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Houser releases "Fired Up"

Friday, March 11, 2016 – Randy Houser goes the modern and more country leaning sounds - staying away from bro country - on"Fired Up," an hour-long, 17-song CD. The disc is his first since 2013's "How Country Feels." "We Went" and "Song Number 7" were the first two singles from the Derek George-produced set. This is Houser's fourth release.

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CD reviews for Randy Houser

Fired Up CD review - Fired Up
A brand of neo-traditional country music has entered the mainstream scene in response to the hip hop beats of bro country and smooth EDM of metro country. Artists like Aaron Watson and Randy Houser are providing a strong alternative on the charts for fans who prefer their country closer to its roots. The challenge for a country artist today is to find a balance between the fans and their business. A small handful of writers are responsible for most of the mainstream chart toppers, resulting in a »»»
How Country Feels CD review - How Country Feels
Despite a good track record of releasing quality music, Randy Houser hasn't become a consistent chart-topper yet. His new album, "How Country Feels," has already brought him one hit song with the title track, so perhaps a change of scenery (Houser is now on Stoney Creek) was what his career needed. Houser's last album, "They Call Me Cadillac," was a bluesy, varied album that unfortunately yielded no hits. This time around, he's gone for a much simpler »»»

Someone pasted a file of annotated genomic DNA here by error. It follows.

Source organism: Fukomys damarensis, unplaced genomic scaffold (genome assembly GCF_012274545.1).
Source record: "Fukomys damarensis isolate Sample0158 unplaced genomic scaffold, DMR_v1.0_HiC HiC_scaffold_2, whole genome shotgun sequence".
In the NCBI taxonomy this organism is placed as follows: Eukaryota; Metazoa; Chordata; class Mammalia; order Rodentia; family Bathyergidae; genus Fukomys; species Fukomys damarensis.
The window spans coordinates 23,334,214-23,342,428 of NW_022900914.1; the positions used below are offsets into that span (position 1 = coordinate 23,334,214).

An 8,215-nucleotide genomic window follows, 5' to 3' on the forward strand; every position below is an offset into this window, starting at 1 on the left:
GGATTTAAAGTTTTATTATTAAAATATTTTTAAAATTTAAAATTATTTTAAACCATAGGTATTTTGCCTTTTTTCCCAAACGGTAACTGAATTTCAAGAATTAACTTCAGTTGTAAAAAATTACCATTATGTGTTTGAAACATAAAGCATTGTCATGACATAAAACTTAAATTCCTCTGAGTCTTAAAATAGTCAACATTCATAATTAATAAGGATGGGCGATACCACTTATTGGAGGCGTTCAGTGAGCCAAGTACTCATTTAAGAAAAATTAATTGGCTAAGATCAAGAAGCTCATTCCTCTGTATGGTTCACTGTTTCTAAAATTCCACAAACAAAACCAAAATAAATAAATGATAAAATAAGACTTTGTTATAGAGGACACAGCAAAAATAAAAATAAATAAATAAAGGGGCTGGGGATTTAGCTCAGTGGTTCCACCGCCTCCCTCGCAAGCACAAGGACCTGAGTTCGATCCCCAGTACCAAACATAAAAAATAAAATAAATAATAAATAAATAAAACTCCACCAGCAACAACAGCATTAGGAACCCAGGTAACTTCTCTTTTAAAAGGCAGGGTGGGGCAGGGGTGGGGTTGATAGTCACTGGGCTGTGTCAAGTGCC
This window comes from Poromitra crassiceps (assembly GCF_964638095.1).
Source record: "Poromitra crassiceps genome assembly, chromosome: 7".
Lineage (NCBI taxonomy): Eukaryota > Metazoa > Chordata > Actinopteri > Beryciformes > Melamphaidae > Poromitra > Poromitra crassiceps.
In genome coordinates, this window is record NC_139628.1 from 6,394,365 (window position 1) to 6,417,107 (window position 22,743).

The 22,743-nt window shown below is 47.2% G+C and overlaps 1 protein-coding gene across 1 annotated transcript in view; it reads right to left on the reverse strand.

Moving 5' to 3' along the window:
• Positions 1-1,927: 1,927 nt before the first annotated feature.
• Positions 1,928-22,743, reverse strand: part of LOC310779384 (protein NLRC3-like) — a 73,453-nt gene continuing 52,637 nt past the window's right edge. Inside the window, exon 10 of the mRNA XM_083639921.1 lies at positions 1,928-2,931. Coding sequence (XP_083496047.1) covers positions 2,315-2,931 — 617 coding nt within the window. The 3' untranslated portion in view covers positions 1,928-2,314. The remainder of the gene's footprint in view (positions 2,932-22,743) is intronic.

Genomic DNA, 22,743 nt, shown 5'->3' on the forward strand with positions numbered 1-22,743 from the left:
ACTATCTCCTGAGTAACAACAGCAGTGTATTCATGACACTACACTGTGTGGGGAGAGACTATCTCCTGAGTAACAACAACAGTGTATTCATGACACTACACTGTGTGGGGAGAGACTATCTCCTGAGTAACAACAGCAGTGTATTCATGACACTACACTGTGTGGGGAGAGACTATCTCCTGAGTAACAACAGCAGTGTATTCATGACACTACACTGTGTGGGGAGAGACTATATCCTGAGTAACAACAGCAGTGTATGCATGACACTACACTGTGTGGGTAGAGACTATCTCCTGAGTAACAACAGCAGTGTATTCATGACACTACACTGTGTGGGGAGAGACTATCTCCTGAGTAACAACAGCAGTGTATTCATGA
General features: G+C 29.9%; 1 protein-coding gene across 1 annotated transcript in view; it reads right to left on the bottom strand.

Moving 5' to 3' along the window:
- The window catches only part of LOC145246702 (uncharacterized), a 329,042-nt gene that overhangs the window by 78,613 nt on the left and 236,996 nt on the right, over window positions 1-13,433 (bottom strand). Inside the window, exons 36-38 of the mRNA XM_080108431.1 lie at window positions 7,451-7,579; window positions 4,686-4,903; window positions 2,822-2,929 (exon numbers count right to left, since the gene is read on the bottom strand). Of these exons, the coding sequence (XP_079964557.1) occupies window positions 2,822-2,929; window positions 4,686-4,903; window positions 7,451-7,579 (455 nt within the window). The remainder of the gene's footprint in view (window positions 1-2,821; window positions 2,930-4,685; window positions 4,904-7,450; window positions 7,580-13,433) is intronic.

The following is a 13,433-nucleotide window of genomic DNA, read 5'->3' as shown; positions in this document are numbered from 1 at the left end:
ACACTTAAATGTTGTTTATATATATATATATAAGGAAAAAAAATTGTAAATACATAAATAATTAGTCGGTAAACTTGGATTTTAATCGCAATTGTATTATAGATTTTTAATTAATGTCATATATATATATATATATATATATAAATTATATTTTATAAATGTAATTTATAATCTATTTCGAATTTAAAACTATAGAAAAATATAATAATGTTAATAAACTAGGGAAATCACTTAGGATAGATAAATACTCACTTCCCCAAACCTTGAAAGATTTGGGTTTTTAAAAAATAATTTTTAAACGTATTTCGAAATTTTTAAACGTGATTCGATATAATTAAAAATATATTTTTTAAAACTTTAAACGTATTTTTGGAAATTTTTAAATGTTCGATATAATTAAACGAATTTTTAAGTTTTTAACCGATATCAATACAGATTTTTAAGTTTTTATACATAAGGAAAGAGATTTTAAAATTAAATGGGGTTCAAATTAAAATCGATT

They Call Me Cadillac CD review - They Call Me Cadillac
Country music needs more true country songs, not more songs proving country credentials. Randy Houser's latest contains a few examples of the former. After bragging unnecessarily in one verse about liking to "smoke from my left hand," he ends the chorus to Whistlin' Dixie by stating, "I ain't just Whistlin' Dixie." Then on the bluesy, rocking Out Here In The Country he tells us, "Them city lights ain't my cup of tea." But this bluster all »»»
Editorial: Walking the talk – When names like Hank Williams, Johnny Cash, Waylon and the Hag are invoked, you're talking hard core country. These are the touchstones of country , the guys who made country music what it was and still is (or maybe can be). When these folks would sing about being down-and-out and the rough-and-tumble, they knew of what they were singing about. Fast forward a few years to the country singers of today. »»»
Concert Review: Turnpike Troubadours are winners – The Turnpike Troubadours had a lot of competition when playing Beantown - the Red Sox playoff game first and foremost. No matter though because the country band put on their own winning show. That was no surprise given the individual abilities of the band, not to mention a plethora of worthy songs to choose from. It all starts with lead singer Evan Felker.... »»»
Concert Review: The Killer lives on with Low Cut Connie – Jerry Lee Lewis isn't exactly out and about hitting the clubs these days. But if he was searching for someone who was carrying on his torch, he would do well to check out Adam Weiner, the force behind Low Cut Connie. The Philly band was highly entertaining with Weiner a true force of nature. Think Lewis merged with Springsteen (although The Boss is The Boss).... »»»
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